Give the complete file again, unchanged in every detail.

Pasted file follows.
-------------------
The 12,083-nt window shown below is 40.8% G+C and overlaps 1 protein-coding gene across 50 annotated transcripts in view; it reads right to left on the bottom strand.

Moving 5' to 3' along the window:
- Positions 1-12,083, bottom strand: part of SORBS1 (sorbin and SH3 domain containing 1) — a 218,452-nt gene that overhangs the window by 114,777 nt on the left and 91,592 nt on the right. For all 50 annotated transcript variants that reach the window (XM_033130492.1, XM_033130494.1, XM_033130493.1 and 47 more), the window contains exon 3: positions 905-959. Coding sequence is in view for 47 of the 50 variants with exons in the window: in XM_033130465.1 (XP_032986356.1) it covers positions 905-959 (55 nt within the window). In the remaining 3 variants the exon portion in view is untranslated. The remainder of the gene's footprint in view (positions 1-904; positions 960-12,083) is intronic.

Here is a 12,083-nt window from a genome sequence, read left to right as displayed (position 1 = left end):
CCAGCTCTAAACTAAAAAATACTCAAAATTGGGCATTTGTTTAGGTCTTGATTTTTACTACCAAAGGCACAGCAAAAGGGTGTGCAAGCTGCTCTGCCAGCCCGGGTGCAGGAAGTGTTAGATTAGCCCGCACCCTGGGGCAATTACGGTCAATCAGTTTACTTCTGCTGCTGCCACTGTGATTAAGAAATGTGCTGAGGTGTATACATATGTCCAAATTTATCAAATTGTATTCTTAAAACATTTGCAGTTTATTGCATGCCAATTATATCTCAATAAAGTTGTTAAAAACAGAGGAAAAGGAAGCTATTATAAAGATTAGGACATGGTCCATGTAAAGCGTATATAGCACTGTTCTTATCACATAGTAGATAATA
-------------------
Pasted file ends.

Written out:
The 12,083-nt window shown below is 40.8% G+C and overlaps 1 protein-coding gene across 50 annotated transcripts in view; it reads right to left on the bottom strand.

Moving 5' to 3' along the window:
- Positions 1-12,083, bottom strand: part of SORBS1 (sorbin and SH3 domain containing 1) — a 218,452-nt gene that overhangs the window by 114,777 nt on the left and 91,592 nt on the right. For all 50 annotated transcript variants that reach the window (XM_033130492.1, XM_033130494.1, XM_033130493.1 and 47 more), the window contains exon 3: positions 905-959. Coding sequence is in view for 47 of the 50 variants with exons in the window: in XM_033130465.1 (XP_032986356.1) it covers positions 905-959 (55 nt within the window). In the remaining 3 variants the exon portion in view is untranslated. The remainder of the gene's footprint in view (positions 1-904; positions 960-12,083) is intronic.

Here is a 12,083-nt window from a genome sequence, read left to right as displayed (position 1 = left end):
CCAGCTCTAAACTAAAAAATACTCAAAATTGGGCATTTGTTTAGGTCTTGATTTTTACTACCAAAGGCACAGCAAAAGGGTGTGCAAGCTGCTCTGCCAGCCCGGGTGCAGGAAGTGTTAGATTAGCCCGCACCCTGGGGCAATTACGGTCAATCAGTTTACTTCTGCTGCTGCCACTGTGATTAAGAAATGTGCTGAGGTGTATACATATGTCCAAATTTATCAAATTGTATTCTTAAAACATTTGCAGTTTATTGCATGCCAATTATATCTCAATAAAGTTGTTAAAAACAGAGGAAAAGGAAGCTATTATAAAGATTAGGACATGGTCCATGTAAAGCGTATATAGCACTGTTCTTATCACATAGTAGATAATA